lukas            hard    nofile          32768 
lukas            soft    nofile          32768 

To apply this change you have to logout and login. After that, you will see this:

Servlet no. 5856 called. 
Servlet no. 5857 called. 
Servlet no. 5858 called. 
Servlet no. 5859 called. 
May 1, 2010 6:07:58 PM org.apache.tomcat.util.net.NioEndpoint$SocketProcessor run 
SEVERE: 
java.lang.OutOfMemoryError: GC overhead limit exceeded 
	at java.util.Arrays.copyOf(Arrays.java:2894) 
	at java.lang.AbstractStringBuilder.expandCapacity(AbstractStringBuilder.java:117) 
	at java.lang.AbstractStringBuilder.append(AbstractStringBuilder.java:407) 
	at java.lang.StringBuilder.append(StringBuilder.java:136) 
	at java.lang.StringBuilder.append(StringBuilder.java:132) 
	at java.lang.Throwable.printStackTrace(Throwable.java:529) 
	at java.util.logging.SimpleFormatter.format(SimpleFormatter.java:94) 
	at java.util.logging.StreamHandler.publish(StreamHandler.java:196) 
	at java.util.logging.ConsoleHandler.publish(ConsoleHandler.java:105) 
	at java.util.logging.Logger.log(Logger.java:476) 
	at java.util.logging.Logger.doLog(Logger.java:498) 
	at java.util.logging.Logger.logp(Logger.java:698) 
	at org.apache.juli.logging.DirectJDKLog.log(DirectJDKLog.java:167) 
	at org.apache.juli.logging.DirectJDKLog.error(DirectJDKLog.java:135) 
	at org.apache.coyote.http11.Http11NioProtocol$Http11ConnectionHandler.process(Http11NioProtocol.java:755) 
	at org.apache.tomcat.util.net.NioEndpoint$SocketProcessor.run(NioEndpoint.java:2080) 
	at java.util.concurrent.ThreadPoolExecutor.runWorker(ThreadPoolExecutor.java:1110) 
	at java.util.concurrent.ThreadPoolExecutor$Worker.run(ThreadPoolExecutor.java:603) 
	at java.lang.Thread.run(Thread.java:636) 

We have reached 5856 threads before we run out of memory. Cool.

Increase Heap Size

Let's try to increase the heap size. Just add “-Xmx2048m” to JAVA_OPTS. Before I have started running out of heap, I got to cca 11000 threads! Is it enough? I do not know, but I think it's pretty good.

Moreover, if you do a heap dump, you will see, that most of the memory is consumed by char and byte arrays. (This heap dump has been taken with approximately 5000 connections, screenshot from VisualVM)

Heap Dump

It's understandable, we have lot of open buffers on both sides. I assume that we have at least four buffers per servlet. One for sevlet request, one for servlet response, one for URL request and one for URL response. But maybe there will be other buffers as well. To be honest, I have to admit that memory consumed by stacks would not appear here, it's probably handled by OS. But we have run out of the heap, so that's why I am talking about it.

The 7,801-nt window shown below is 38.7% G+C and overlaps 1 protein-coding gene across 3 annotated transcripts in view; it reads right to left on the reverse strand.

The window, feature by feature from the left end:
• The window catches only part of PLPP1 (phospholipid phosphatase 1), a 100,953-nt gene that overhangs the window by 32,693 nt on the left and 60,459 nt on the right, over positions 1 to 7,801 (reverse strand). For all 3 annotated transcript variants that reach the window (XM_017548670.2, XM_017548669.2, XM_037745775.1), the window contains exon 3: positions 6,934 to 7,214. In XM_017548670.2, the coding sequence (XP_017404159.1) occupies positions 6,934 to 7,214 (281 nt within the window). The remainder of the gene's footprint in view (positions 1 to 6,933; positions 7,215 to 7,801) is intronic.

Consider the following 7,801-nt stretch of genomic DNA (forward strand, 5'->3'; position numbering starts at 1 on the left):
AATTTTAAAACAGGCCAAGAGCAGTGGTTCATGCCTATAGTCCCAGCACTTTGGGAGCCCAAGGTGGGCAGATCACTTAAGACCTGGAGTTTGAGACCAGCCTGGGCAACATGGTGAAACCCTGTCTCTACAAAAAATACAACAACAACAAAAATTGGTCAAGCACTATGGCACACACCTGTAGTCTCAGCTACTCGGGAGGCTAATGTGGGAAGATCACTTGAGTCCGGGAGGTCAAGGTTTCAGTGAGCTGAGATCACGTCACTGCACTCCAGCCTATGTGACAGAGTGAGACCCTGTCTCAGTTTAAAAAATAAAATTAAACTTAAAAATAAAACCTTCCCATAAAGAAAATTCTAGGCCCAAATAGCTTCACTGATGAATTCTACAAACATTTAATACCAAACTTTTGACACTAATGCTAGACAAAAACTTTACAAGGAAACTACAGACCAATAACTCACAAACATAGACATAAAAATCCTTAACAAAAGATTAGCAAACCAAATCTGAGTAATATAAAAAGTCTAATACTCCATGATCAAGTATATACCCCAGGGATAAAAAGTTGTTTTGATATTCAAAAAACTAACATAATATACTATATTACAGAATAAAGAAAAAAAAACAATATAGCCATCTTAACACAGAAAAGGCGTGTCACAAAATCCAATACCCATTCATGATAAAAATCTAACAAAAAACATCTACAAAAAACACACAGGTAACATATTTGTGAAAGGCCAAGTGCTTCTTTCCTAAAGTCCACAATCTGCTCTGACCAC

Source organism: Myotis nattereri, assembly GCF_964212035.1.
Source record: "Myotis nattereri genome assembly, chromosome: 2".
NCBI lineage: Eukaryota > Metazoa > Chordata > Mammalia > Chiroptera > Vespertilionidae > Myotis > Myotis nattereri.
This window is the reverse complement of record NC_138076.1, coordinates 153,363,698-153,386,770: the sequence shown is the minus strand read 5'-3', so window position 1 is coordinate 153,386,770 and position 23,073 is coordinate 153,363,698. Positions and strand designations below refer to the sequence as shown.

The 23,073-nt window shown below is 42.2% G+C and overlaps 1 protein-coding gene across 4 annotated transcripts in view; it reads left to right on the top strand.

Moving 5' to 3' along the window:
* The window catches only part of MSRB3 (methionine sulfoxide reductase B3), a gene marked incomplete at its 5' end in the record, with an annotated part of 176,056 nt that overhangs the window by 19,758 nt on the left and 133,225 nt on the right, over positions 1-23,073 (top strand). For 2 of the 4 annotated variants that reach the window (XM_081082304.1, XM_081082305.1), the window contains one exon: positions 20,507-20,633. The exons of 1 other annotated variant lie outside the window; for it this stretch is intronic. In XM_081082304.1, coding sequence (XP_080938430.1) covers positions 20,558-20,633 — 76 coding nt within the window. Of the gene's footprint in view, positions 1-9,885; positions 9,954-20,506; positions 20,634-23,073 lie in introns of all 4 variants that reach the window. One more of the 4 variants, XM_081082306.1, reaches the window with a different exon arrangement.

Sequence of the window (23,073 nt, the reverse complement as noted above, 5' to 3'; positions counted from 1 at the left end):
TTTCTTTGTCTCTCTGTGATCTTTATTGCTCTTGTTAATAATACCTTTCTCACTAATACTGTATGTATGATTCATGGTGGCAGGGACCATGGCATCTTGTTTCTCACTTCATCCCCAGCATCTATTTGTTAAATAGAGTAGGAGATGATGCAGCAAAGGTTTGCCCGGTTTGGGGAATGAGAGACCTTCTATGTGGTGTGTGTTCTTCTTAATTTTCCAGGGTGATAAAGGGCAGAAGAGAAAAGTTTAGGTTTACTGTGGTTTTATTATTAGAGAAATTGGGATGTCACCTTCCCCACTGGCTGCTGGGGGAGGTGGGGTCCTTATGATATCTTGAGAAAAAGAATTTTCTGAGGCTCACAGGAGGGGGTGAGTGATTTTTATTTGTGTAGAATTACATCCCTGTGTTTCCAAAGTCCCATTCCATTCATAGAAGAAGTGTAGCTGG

Smaller buffers

We can try to make some of the buffers smaller. I was able to find only one setting that had some effect. Again it is connector setting in server.xml config file.

  <Connector port="8080" 
               connectionTimeout="200000" 
               redirectPort="8443" 
		protocol="org.apache.coyote.http11.Http11NioProtocol" 
		maxThreads="32000" 
		socket.appReadBufSize="1024" 
		socket.appWriteBufSize="1024" 
		bufferSize="1024"/>

With this setting, I was able to get near to 13000 open connections.

...
Servlet no. 13327 called.
Servlet no. 13328 called.
Servlet no. 13329 called.
Servlet no. 13330 called.
Servlet no. 13331 called.
Servlet no. 13332 called.

After that the machine started to run out of physical memory, GC took ages so I had to stop the server. (Just to remind you, my test machine is two year old laptop with Intel Core 2 Duo T8100 2.1GHz with 4GB of RAM. There is 64bit Linux 2.6.32 and OpenJDK (IcedTea6 1.8) running on top of it.)

As we have seen, threads are not the major issue on modern machines. There is probably significant amout of memory consumed by the stack traces too, but I think the biggest problem are the buffers. And the important point is, that we would need the buffers even if we used asynchronous servlets! Of course, there is still some overhead connected with threads, so asynchronous libraries have their place. In fact, it would be nice to try similar experiment with asynchronous servlets. I am afraid, that I will not be able to do it, but I will be glad to help if there is some volunteer.

Please also note that your numbers may vary. After all this has been quite artificial test. I think it's simulates lot of real-life use cases, but you know, the reality is always different.

On the other hand, with more physical memory and better Tomcat configuration, we might got to higher numbers. I have heard legends about 16K threads.

I think that I will finish with my favorite message. Do not use complicated constructs unless you are sure you need them. Please remember golden rules of optimization:

The First Rule of Program Optimization: Don't do it.
The Second Rule of Program Optimization (for experts only!): Don't do it yet.

If you want to verify my results, the source code is here. If you have some comments, different results or advices, do not hesitate to add a comment.

Resources:
Tomcat connector config

Why we need asynchronous servlets